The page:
Phoebe was one of this company of faithful leaders. She sat with other women and heard their joys and sorrows. She heard their confessions. At their baptisms, Phoebe was there to anoint them with the cross of Christ. Deacon Phoebe had only a brief mention in scripture but was remembered long after her death. Three hundred years later, her name was invoked on another woman deacon’s grave stone.
But there are no heroic deeds attributed to Phoebe, no transcendent appearances of God in the desert. She went about her life, praying and benefacting, speaking and listening.
And maybe there are no heroic deeds attributed to you or me. We go about our lives—taking kids or grandkids to music lessons, doing the laundry, taking out the trash, going to work or ironing the linens at church. We don’t often have burning-bush moments, but maybe that’s not because they don’t happen but because we’re not really present to see them.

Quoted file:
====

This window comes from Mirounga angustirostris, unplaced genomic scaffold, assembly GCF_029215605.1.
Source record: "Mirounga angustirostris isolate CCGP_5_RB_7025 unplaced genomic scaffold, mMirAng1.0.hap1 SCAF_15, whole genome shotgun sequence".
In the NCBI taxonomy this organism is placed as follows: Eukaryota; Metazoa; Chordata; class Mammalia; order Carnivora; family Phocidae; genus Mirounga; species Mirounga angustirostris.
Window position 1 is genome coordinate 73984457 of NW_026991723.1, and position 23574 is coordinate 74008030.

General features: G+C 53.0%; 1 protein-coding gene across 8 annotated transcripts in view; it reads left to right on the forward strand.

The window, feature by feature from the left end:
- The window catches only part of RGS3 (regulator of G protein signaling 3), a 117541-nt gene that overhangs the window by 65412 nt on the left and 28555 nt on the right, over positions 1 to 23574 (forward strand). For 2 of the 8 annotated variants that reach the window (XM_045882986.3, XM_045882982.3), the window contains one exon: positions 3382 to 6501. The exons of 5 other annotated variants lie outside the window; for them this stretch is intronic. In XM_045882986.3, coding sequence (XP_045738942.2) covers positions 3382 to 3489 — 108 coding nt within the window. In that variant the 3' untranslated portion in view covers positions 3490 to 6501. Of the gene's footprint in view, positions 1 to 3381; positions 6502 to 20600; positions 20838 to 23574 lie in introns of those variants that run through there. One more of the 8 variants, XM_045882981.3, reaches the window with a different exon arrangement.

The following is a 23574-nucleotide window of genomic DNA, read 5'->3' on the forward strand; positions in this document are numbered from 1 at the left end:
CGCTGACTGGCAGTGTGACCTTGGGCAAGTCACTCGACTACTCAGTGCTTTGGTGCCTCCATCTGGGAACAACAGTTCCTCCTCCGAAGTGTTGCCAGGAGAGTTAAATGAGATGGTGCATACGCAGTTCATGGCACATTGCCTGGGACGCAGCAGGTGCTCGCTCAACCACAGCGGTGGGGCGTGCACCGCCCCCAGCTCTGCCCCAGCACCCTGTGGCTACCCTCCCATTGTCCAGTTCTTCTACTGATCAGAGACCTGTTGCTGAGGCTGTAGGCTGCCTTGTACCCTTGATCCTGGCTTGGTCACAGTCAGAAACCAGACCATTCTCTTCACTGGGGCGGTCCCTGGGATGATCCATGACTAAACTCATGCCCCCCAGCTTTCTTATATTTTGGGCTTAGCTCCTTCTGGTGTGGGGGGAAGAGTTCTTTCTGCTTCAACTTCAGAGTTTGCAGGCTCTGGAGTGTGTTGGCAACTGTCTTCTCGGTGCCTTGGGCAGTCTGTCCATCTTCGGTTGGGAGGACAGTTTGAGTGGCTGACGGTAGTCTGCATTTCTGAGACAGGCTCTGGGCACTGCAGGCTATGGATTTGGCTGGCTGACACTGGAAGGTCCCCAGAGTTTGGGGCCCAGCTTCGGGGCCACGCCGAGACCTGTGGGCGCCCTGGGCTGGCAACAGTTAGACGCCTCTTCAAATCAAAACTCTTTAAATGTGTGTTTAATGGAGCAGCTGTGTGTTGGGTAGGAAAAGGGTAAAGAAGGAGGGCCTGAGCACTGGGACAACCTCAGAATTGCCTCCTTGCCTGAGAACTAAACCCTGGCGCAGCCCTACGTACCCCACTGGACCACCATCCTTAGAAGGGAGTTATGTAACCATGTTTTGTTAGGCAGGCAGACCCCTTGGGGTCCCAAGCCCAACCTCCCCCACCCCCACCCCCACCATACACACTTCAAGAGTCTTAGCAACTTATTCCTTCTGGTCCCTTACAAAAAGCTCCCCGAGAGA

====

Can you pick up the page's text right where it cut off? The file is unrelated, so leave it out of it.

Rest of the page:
Kathleen Norris writes that one of her first experiences in an Episcopal church made her giggle with recognition. She watched as everyone filed up to receive communion and then as the priest took water and washed the dishes in front of everyone. Perhaps this is not a tradition at Prince of Peace—the priest drinks the remaining wine, pours water onto the plate and into the cup and then drinks that as well. It’s not a real dishwashing, of course, but is symbolic. And Kathleen Norris was delighted—that in the midst of something as holy and centering as communion, there was the boring, everydayness.
One of the places I find the most spiritual focus is in hanging laundry out to dry on my clothesline. I have one of those umbrella-dryers that spins in the wind. I take a couple of loads out and stand in the sunlight hanging diapers and shirts and thinking about God. It’s the most prosaic thing in the world and yet the most transcendent.
Priscilla and Phoebe may not have looked like burning bushes, but their hearts and lives were aflame with the Spirit.
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Questions for conversation:
· What stood out for you in Priscilla and Phoebe’s stories?Share a story about a woman who has given you much, to whom you are greatly indebted.